2. Material and Methods

2.1. Parasites and Infection in Mice

Male C57BL/6 wild type (Janvier, Le Genest Saint-Isle, France; 6–8 weeks old) were infected by intraperitoneal (i.p.) injection of blood containing 104PcAS infected red blood cells (iRBC) (a kind gift of the late Professor Dr. D. Walliker, University of Edingburgh, Scotland, UK). Parasitemia was analyzed using Giemsa staining on a blood smear collected from the tail vein during infection. All mice were housed under barrier conditions and all experimental animal procedures were approved by the appropriate university’s ethics committees.

2.2. Cell Isolation and Flow Cytometric Analysis

B-cell populations were analyzed by flowcytometry. Both spleen and bone marrow from femur and tibia were harvested from noninfected control and PcAS infected mice 10, 20, 30 and 41 days postinfection (pi). Cell suspensions were prepared in FACS buffer (1.0% BSA (Sigma, St. Louis, MO) in DPBS) and red blood cells were lysed using lysis buffer (0.15 M NH4Cl, 1.0 mM KHCO3, 0.1 mM Na2-EDTA). Nonspecific binding sites were blocked using Fc block (CD16/CD32 Fcγ III/II, BD biosciences, Erembodegem, Belgium) for 30 minutes at 4°C. Cells were washed twice with FACS buffer and stained with biotin- or fluorochrome-conjugated primary antibodies (Section 2.3) for 30 minutes at 4°C. After washing twice, cell suspensions stained with biotin-conjugated antibodies were incubated with streptavidin-conjugated fluorochromes. which detects cell bound biotinylated antibodies, and incubated for an additional 30 minutes at 4°C. Finally, cells were resuspended in FACS buffer with 1 μg of 7-amino-actinomycin D (7AAD), a fluorescent DNA dye that binds to membrane permeable dead or dying cells, (BD biosciences). Analyses were performed using a FACS Canto II flow cytometer (BD Biosciences) and data were processed using FLOWJO software (Tree Star Inc., Ashland, OR). The total number of cells in each population was determined by multiplying the percentages of subsets within a series of marker negative or positive gates by the total cell number determined for each tissue.

2.3. Antibodies and Detection Reagents

The following antibodies were added to 100 μL aliquots of 106 Fc-blocked leukocytes prepared as described above: 0.5 μg anti-CD23-FITC (clone B3B4), 0.5 μg anti-IL7rα-FITC (clone A7R34), 0.5 μg anti-CD11b-FITC (clone M1/70; 0.5 mg/mL), 0.5 μg anti-CD45R (B220)-FITC (clone RA3-6B2), 0.2 μg anti-IgM-PE (clone II/41), 0.2 μg anti-CD93–PE (clone AA4.1), 0.5 μg anti-CD95-FITC (clone Jo2), 0.25 μg hamster IgG2, isotype control (clone B81-3), 0.2 μg anti-IgM PE-Cy7 (clone II/41), 0.2 μg of anti-CD45R (B220)-PE-Cy7 (clone RA3-6B2), 0.2 μg of anti-CD93-APC (clone AA4.1), and 0.2 μg of anti-CD117 (ckit)-APC (clone 2B8), purchased from eBioscience (San Diego, CA); 0.2 μg anti-CD1d-PE (clone 1b1), 0.2 μg of anti-CD43-PE (clone 1B11), 0.2 μg of anti-CD45R (B220)-APC-Cy7 (clone RA3-6B2), 0.2 μg of anti-CD19-APC-Cy7 (clone 1D3), 0.2 μg of streptavidin-PerCP, and 0.2 μg of streptavidin-PE-Texas Red, purchased from BD Biosciences (Erembodegem, Belgium); 2 μg of each of the following antibodies: CD3 , CD11b (Mac-1), Gr-1 (Ly-6G and Ly-6C) and Ter-119 (Ly-76) from the Biotin-conjugated Mouse Lineage Panel (BD Biosciences, Erembodegem, Belgium).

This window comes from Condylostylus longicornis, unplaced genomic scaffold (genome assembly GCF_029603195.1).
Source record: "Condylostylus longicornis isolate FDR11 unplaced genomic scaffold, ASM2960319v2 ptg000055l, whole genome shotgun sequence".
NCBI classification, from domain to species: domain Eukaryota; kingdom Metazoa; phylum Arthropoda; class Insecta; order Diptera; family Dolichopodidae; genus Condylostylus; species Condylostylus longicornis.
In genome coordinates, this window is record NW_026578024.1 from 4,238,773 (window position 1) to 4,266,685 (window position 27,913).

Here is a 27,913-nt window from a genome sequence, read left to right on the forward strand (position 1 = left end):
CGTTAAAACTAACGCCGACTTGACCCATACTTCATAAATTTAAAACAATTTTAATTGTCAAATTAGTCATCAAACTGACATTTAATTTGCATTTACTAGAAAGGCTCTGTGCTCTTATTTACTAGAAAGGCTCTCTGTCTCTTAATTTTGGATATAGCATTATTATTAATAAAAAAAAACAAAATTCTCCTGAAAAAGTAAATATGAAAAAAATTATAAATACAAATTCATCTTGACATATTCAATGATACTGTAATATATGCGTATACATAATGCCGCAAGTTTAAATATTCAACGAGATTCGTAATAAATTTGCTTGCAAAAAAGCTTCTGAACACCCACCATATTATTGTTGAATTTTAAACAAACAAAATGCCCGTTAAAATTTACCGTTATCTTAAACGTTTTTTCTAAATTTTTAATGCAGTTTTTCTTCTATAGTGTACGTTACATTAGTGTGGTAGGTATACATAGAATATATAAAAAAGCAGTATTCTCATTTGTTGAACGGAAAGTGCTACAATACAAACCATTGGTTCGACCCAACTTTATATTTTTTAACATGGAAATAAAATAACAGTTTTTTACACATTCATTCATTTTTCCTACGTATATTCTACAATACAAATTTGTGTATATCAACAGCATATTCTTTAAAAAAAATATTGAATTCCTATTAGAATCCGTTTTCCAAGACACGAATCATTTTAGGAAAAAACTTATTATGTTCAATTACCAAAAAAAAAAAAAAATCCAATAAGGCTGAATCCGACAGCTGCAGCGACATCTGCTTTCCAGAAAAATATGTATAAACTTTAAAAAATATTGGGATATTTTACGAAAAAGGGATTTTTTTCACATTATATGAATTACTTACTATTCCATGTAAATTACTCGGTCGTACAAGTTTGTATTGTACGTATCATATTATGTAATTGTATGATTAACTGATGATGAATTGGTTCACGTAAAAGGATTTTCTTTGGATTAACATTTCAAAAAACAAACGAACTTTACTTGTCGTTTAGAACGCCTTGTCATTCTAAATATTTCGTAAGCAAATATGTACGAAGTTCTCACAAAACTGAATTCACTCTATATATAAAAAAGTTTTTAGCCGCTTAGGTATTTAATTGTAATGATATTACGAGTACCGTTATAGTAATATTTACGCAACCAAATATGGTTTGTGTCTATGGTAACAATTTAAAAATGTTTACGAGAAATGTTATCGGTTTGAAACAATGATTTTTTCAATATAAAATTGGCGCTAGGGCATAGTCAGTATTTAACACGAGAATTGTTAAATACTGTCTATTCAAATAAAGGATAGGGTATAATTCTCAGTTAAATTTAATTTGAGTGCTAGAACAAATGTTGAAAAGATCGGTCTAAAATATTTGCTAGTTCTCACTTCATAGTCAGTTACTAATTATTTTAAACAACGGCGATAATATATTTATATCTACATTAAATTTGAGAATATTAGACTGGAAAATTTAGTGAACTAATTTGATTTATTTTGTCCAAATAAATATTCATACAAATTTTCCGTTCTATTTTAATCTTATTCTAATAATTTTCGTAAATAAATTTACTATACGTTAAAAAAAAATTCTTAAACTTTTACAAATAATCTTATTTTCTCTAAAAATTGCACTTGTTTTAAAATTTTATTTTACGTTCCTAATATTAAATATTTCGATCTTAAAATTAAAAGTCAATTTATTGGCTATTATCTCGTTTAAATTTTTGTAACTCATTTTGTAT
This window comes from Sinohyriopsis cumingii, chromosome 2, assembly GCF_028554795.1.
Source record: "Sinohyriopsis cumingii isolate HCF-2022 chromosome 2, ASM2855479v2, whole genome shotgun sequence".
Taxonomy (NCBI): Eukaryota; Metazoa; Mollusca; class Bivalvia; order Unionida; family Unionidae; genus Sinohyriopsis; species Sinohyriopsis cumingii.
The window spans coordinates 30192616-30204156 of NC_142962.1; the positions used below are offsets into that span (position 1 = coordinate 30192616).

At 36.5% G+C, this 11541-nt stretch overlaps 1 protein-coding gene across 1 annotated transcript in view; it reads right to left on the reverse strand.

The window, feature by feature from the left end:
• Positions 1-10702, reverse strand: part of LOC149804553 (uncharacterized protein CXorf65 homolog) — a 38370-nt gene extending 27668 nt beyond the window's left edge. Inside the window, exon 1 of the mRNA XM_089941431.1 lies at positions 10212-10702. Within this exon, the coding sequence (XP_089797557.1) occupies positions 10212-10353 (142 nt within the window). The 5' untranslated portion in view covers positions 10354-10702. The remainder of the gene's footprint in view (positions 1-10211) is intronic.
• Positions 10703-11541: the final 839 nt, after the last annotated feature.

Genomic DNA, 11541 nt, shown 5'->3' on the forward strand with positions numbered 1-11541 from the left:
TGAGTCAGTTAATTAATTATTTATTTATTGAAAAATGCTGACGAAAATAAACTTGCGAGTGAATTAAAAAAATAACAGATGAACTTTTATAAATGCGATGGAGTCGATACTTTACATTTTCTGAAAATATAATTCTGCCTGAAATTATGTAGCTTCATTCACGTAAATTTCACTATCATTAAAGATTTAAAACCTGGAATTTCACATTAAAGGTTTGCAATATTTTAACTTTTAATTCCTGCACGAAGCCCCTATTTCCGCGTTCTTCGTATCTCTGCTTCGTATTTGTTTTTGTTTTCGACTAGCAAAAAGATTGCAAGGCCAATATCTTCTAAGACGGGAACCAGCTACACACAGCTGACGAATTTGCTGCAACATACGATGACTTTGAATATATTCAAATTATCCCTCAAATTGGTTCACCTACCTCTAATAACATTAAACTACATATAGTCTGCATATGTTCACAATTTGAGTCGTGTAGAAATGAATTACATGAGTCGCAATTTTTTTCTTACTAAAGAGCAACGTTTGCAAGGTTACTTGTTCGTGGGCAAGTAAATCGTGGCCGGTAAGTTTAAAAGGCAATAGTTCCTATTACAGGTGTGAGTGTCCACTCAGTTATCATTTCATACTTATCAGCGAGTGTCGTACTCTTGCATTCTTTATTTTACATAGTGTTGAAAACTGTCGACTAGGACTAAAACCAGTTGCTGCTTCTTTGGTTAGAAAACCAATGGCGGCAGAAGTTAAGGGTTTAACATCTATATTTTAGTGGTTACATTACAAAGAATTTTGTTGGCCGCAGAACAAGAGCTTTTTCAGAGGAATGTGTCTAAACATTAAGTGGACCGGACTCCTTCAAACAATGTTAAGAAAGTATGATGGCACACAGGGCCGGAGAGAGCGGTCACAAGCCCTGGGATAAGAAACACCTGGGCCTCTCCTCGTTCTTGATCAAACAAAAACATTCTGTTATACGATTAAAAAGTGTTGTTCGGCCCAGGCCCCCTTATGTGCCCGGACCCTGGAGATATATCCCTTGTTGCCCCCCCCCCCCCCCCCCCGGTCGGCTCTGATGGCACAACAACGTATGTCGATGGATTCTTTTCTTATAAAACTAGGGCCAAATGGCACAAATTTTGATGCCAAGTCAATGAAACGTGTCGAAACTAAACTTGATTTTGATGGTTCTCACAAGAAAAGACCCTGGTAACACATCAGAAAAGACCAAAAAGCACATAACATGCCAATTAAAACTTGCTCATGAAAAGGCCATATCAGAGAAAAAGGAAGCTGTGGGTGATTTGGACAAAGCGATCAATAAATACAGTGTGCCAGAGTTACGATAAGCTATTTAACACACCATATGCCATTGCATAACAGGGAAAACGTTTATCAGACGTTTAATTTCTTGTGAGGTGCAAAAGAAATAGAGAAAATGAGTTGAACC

2.4. Flow Cytometric Analyses of Apoptosis

Cells were stained as described in Section 2.3 with antibodies. For the polycaspases-based apoptosis assay, labeled cells were further reacted with the FLICA fluorescent inhibitor of caspase-1, -3, -4, -5, -6, -7, -8, and -9, using the FAM Poly Caspases Assay Kit for flow cytometric analysis (Molecular probes, Invitrogen, Merelbeke, Belgium).

2.5. Statistical Analysis

Statistical comparisons were performed by -test or one way ANOVA and means were compared using Tukey and Dunnett’s post test when (GraphPad Prism v.4.0, GraphPad Software Inc. San Diego, CA).

3. Results

3.1. PcAS Infection Causes a Transient Suppression of B-Cell Development in the Bone Marrow

To evaluate the kinetics of the different B-cell precursor populations in the bone marrow during PcAS malaria, total bone marrow and spleen cells were isolated from uninfected control mice and mice at 10, 20, 30, and 41 days pi and analyzed using flowcytometry according to Table 1. Parasitemia was measured as percentage of parasitized red blood cells throughout infection and the representative profile is shown in Figure 1. At day 10 of infection, when parasitemia levels are about to peak, there was a more than 95% depletion of all B-cell specific precursor populations in the bone marrow. Afterwards, B-cell lymphopoiesis slowly recovered until pre-pro-B, pro-B and pre-B cell numbers are back to preinfection levels at day 41 pi (Figure 2).


Cell populationSuface marker phenotype

pre-pro-BLin (Ter119, CD3ε, CD11b, Gr1, NK1.1), B220+, AA4.1+, IgM-, CD19-, CD
pro-BLin (Ter119, CD3ε, CD11b, Gr1, NK1.1), B220+, AA4.1+, IgM-, CD19+, CD
pre-BLin (Ter119, CD3ε, CD11b, Gr1, NK1.1), B220+, AA4.1+, IgM-, CD19+, CD
immature BLin (Ter119, CD3ε, CD11b, Gr1, NK1.1), B220+, AA4.1+, IgM+, CD19+, CD
T1 transitionalB220+, AA4.1+, Ig , CD23
T2 transitionalB220+, AA4.1+, Ig , CD23+
T3 transitionalB220+, AA4.1+, Ig , CD23+
MZBB220+, AA4.1, CD , CD , CD1
FoBB220+, AA4.1, CD , CD , CD1

The interaction between the chemokine CXCL12 and its receptor CXCR4 on developing B cells is crucial for B lymphopoiesis [14, 24], eliciting a stepwise progression of developing B cells through specialized bone marrow niches [25]. Here, we observed that a PcAS infection caused a significant reduction in CXCL12 expression in the bone marrow on day 10 pi, which correlated with the observed reduction in B-cell precursor cells at that time point. At days 20 and 30 of infection, a significant recovery in CXCL12 expression was measured in the bone marrow, coinciding with the observed slow recovery of B lymphopoiesis (Figure 3).Furthermore, when we analyzed the developing B cells in the bone marrow of infected mice for apoptosis induction, there was no difference with uninfected control mice (data not shown), suggesting that apoptosis is not a major contributor to the observed depletion of B-cell precursor populations in the spleen.